This bit of advice is particularly valuable IMO:
quote:
You can't tell it all at once. A lot of the art of beginnings is deciding what to withhold until later, or never to say at all. Take one thing at a time. Prepare your readers, tell everything they need to know in order to read on, and tell no more.
I think the single most common piece of feedback I've given in openings is that a reader briefing up front is smothering the story. In the first 5-10% of a story, you have to decide which information is critical for the reader to have and restrict yourself to that. It's a difficult decision to make, but making that decision takes a lot of the cognitive load off of readers and lightens the story.
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extrinsic
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Clarity, as simple as the writing principle seems, is a tricky beast. The conversation that prose writing is between writer and reader shouldn't be so clear that readers don't engage their intellect and imagination, their empathy and curiosity.

On the one hand, cooperation between writer and reader is the tacit contract of clarity, a mechanical aspect; on the other hand, the contract calls for limited handholding. Implicature: implied, clear meaning interpretable by readers covers the aesthetic aspect of clarity. Two weighted feature qualities at times at odds yet working together to engage reader caring and curiosity, intellect and imagination.

An example of clarity balanced with implicature;

"Diane," Martha said, "are you working for the rest of the day?"

"I get off at 5 o'clock." Diane said.


Assuming the place closes at 5, an ordinary work day, that would be the rest of the work day as far as Martha is concerned, an implication a reader could assume. Antecedent and subsequent context would afirm readers' understanding of the meaning. Clear but implied.

In the context of dialogue, though, Diane's response to Martha's query, a colloquy dialogue, is a non sequitur: does not follow. For absolute clarity's sake the dialogue could be written as follows.

"Diane," Martha said, "are you working until 5 o'clock?"

"Yes," Diane said, "my shift ends at 5 o'clock."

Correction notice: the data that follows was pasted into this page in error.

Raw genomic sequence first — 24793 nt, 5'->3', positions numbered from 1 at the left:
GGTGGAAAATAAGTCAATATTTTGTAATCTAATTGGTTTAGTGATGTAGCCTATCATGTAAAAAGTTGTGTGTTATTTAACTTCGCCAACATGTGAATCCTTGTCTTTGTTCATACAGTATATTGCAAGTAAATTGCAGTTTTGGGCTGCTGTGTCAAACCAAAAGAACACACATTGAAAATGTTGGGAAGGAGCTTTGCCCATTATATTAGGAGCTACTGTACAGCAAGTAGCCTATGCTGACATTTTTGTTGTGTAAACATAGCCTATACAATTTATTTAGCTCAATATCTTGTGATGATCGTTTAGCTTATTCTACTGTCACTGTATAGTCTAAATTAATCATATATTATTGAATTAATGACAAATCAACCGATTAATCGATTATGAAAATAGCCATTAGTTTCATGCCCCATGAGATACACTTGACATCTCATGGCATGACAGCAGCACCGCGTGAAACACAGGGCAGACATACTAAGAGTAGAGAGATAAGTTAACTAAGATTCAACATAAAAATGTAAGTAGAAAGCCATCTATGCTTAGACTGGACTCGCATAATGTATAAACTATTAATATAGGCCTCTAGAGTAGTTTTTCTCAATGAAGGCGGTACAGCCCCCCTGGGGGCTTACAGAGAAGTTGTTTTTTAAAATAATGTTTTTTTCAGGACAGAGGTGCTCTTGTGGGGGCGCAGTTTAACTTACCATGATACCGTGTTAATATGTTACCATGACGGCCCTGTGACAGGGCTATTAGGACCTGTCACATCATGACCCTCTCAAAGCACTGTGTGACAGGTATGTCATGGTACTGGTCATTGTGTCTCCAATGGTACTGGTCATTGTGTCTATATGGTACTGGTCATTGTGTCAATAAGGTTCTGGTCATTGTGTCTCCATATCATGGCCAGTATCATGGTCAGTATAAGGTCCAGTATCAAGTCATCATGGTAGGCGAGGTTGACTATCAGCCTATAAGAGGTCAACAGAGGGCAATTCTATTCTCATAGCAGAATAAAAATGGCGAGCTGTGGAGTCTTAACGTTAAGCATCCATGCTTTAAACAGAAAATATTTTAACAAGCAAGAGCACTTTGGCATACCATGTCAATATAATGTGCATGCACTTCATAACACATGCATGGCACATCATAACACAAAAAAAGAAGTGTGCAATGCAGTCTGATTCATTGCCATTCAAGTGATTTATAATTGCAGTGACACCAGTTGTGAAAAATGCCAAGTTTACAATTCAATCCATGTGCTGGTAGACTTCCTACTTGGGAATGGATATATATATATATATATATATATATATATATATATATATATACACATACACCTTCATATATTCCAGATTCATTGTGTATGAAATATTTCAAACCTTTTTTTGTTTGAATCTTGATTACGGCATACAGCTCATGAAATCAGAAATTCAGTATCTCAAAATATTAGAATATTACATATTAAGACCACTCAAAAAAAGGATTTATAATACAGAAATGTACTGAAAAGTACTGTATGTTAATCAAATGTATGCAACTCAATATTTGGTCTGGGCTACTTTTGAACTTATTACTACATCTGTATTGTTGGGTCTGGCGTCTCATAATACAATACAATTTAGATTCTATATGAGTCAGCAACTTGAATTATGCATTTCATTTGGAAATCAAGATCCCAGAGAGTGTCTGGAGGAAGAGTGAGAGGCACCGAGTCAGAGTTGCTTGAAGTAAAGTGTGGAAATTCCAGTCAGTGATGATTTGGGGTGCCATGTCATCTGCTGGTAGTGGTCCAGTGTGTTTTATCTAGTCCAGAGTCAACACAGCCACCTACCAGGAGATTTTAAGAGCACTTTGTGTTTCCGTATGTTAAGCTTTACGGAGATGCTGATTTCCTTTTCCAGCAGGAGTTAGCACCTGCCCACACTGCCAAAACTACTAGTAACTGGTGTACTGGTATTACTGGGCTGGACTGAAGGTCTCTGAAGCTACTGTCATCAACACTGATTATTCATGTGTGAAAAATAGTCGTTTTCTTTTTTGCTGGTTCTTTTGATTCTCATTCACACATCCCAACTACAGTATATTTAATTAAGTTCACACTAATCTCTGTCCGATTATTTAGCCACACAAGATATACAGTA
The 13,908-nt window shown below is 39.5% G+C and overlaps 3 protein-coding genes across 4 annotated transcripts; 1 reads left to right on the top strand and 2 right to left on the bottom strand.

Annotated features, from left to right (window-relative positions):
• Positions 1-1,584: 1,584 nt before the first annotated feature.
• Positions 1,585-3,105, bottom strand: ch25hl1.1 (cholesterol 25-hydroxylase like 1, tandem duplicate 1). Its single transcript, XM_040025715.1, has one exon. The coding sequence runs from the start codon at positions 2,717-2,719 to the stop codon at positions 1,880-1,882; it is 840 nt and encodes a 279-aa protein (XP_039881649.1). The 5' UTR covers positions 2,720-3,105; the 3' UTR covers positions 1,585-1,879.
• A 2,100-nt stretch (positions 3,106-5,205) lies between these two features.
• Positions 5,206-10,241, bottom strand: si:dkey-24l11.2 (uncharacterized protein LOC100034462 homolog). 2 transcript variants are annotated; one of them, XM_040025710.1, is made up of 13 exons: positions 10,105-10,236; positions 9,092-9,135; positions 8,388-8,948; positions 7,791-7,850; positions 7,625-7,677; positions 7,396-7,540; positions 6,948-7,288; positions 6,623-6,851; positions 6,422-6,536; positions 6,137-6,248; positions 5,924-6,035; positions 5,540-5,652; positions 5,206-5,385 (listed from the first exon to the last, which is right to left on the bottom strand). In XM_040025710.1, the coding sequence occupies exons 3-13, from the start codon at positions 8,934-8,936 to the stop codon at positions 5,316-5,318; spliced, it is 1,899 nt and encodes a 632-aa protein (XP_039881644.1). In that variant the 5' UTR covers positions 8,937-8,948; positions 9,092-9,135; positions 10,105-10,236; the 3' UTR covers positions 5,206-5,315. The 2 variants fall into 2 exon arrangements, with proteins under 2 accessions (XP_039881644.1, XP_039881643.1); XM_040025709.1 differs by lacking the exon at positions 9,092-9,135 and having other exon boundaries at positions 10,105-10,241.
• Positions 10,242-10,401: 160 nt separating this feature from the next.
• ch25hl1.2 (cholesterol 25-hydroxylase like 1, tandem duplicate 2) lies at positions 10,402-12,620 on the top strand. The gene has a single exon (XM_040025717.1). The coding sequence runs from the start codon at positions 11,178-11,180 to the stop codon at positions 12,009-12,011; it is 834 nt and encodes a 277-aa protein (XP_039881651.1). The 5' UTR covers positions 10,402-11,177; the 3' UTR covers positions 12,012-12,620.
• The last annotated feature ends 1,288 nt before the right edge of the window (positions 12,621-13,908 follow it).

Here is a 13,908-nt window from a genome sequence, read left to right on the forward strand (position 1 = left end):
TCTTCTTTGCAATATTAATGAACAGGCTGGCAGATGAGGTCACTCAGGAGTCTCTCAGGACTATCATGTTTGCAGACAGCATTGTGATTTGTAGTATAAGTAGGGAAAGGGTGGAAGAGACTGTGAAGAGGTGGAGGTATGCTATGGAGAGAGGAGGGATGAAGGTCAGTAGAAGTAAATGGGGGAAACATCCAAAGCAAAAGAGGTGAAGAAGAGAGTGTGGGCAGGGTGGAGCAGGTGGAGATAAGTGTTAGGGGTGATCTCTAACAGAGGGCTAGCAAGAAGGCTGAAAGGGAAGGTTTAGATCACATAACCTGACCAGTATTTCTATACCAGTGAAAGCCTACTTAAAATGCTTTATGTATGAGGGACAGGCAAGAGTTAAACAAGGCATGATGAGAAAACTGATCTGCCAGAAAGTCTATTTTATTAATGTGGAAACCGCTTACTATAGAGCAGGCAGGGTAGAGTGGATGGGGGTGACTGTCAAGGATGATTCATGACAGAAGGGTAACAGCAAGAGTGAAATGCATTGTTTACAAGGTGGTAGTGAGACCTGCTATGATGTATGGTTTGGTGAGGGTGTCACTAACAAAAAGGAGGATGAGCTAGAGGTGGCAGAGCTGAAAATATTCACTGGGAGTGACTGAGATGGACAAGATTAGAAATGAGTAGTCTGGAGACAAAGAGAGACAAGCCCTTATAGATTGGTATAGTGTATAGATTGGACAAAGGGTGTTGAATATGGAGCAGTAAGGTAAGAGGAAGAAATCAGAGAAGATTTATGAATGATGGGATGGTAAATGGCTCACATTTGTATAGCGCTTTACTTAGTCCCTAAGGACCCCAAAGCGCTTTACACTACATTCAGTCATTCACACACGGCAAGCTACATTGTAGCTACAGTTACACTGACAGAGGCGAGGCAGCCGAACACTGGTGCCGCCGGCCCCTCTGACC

That example is colloquy and echo dialogue, absolutely clear; however, as dry as stale, burnt toast, as dreary as foreign language practice recordings. ("¡Hola!, Isabel! ¿Cómo está usted?" "¿Soy fino, y usted?" "Multa, gracias." "Hello, Elizabeth. How are you?" "I'm fine, and you?" "Fine, thank you.")

Squabble dialogue--for flirting, impish misdirection, or veiled animosity, and the like, implied and clear--example;

"Diane dear," Martha said, "are you working your tailbone off until the quiting bell?"

"Yes," Diane said, "until the motherless boss sneaks away to his club anyway."


[ January 15, 2013, 05:32 PM: Message edited by: extrinsic ]

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Owasm
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The article's flippant discussion of the hook, does hooks a disservice and I think that's an intentional assertion. In fiction, you try to get the reader into the story and envelop them in the action as soon as possible to get them quickly immersed in the story. That's what the hook does and it's necessary in a lot of fiction.

In non-fiction, the concept of immersion isn't as strong as the concept of establishing credentials or a trusted relationship--hence the author's example of the 'Call me Ishmael' opening.

I think they both have their place and they can be combined, if skillfully executed.

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Reziac
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But the hook need not be action, or character. It can be environment, or speculation, or anything that catches interest sufficiently to make us finish that first page and turn it.

I'm thinking specifically of the Gormenghast books, which take a very long time to get to the meat of the story, and meanwhile the hook is the weird environment. That's what you're immersed in, not the story.